Sonic Reducer: The Dirtbombs, Ryan Cohan, Toro Y Moi

Music Reviews In 100 Words Or Less

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Named after the Detroit area’s ubiquitous party stores (which sound like a place to buy balloons and bubblegum, but run more along the lines of cigs, malt liquor and bulletproof glass), The Dirtbombs’ new album is less soul, more dub and just as pass-out-in-the-back-of-the-car-with-no-pants-on rock and roll as any previous release. Party Store is all covers of Detroit techno tunes from the ’80s, and it sounds kinda like the PiL masterpiece Metal Box . For real. Buy the traditional format and it comes on three records just like Metal Box did. Sexiest record of 2011, so far. (GP)

Ryan Cohan Another Look (MotŽma Music)

Pianist Ryan Cohan has put together a satisfying, straight-ahead collection of mostly original tunes that features a tight combo, with Joe Locke (vibes), Geof Bradfield (saxes, bass clarinet), Lorin Cohen (bass), Kobie Watkins (drums) and Steve Kroon (percussion). Rhythm is a primary component of Cohan’s muscular playing, often used to drive the proceedings farther out, as on the title track, and it’s used to great effect on a delicious “Caravan.” The arrangements give the group a big-band feel at times, but things can feel a little too guided. Nonetheless, there are plenty of surprises—and sensitive playing on ballads, too. (MM)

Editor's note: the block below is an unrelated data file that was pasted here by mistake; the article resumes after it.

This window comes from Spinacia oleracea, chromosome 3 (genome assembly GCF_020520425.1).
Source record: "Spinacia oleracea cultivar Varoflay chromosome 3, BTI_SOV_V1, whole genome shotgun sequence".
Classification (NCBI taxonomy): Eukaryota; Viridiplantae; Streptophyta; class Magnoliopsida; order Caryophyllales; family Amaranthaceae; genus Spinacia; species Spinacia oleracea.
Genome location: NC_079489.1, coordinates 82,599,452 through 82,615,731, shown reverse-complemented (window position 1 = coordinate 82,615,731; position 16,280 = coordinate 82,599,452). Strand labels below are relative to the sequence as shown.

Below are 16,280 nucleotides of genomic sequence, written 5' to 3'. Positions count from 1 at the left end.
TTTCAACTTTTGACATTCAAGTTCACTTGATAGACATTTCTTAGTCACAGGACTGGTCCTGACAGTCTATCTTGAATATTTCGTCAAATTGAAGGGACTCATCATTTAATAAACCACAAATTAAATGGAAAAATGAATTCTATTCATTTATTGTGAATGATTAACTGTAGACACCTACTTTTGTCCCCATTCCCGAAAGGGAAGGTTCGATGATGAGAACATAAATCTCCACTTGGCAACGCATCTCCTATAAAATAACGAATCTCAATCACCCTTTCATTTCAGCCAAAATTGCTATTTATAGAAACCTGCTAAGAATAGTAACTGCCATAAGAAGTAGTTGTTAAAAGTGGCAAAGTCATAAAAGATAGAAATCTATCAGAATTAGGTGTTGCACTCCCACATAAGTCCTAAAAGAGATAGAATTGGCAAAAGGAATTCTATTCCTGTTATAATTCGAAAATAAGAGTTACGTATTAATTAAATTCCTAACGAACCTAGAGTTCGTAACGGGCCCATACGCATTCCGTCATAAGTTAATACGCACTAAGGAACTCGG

Toro Y Moi Underneath The Pine (Carpark Records)

Toro Y Moi is the stage name of 24-year-old South Carolina native Chaz Bundick. On his second album, synthesizers drive a smooth, spaced-out electro pop sound that’s sometimes listed under the chillwave moniker. Heavily influenced by European film score composers of the ’60s and ’70s, French house and funk, Under The Pine is soaring and upbeat (and reminiscent of French bands like Air, Stereolab and, at moments, Phoenix). It’s also super relaxing—listen to it in the bath or at your cocktail party. (JCC)

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